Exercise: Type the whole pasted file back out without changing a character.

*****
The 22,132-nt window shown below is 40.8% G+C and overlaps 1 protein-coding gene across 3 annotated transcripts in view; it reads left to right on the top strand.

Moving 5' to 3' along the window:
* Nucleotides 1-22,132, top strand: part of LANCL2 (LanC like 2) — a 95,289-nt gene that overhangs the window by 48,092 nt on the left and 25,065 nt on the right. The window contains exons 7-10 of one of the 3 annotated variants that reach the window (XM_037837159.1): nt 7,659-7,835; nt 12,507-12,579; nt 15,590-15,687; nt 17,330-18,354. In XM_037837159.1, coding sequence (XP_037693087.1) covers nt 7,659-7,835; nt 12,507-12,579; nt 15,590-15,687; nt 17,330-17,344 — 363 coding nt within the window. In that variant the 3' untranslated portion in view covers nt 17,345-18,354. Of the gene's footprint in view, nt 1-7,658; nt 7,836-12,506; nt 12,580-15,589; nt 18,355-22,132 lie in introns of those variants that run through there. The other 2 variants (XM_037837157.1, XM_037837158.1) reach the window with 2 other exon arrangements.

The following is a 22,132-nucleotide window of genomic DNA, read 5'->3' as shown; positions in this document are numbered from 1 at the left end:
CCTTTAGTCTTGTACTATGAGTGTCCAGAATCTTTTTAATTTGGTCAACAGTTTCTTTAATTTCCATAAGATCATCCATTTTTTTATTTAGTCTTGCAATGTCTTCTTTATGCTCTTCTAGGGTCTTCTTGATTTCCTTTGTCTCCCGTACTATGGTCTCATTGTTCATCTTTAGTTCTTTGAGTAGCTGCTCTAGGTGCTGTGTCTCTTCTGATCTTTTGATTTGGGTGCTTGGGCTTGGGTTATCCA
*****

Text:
The 22,132-nt window shown below is 40.8% G+C and overlaps 1 protein-coding gene across 3 annotated transcripts in view; it reads left to right on the top strand.

Moving 5' to 3' along the window:
* Nucleotides 1-22,132, top strand: part of LANCL2 (LanC like 2) — a 95,289-nt gene that overhangs the window by 48,092 nt on the left and 25,065 nt on the right. The window contains exons 7-10 of one of the 3 annotated variants that reach the window (XM_037837159.1): nt 7,659-7,835; nt 12,507-12,579; nt 15,590-15,687; nt 17,330-18,354. In XM_037837159.1, coding sequence (XP_037693087.1) covers nt 7,659-7,835; nt 12,507-12,579; nt 15,590-15,687; nt 17,330-17,344 — 363 coding nt within the window. In that variant the 3' untranslated portion in view covers nt 17,345-18,354. Of the gene's footprint in view, nt 1-7,658; nt 7,836-12,506; nt 12,580-15,589; nt 18,355-22,132 lie in introns of those variants that run through there. The other 2 variants (XM_037837157.1, XM_037837158.1) reach the window with 2 other exon arrangements.

The following is a 22,132-nucleotide window of genomic DNA, read 5'->3' as shown; positions in this document are numbered from 1 at the left end:
CCTTTAGTCTTGTACTATGAGTGTCCAGAATCTTTTTAATTTGGTCAACAGTTTCTTTAATTTCCATAAGATCATCCATTTTTTTATTTAGTCTTGCAATGTCTTCTTTATGCTCTTCTAGGGTCTTCTTGATTTCCTTTGTCTCCCGTACTATGGTCTCATTGTTCATCTTTAGTTCTTTGAGTAGCTGCTCTAGGTGCTGTGTCTCTTCTGATCTTTTGATTTGGGTGCTTGGGCTTGGGTTATCCA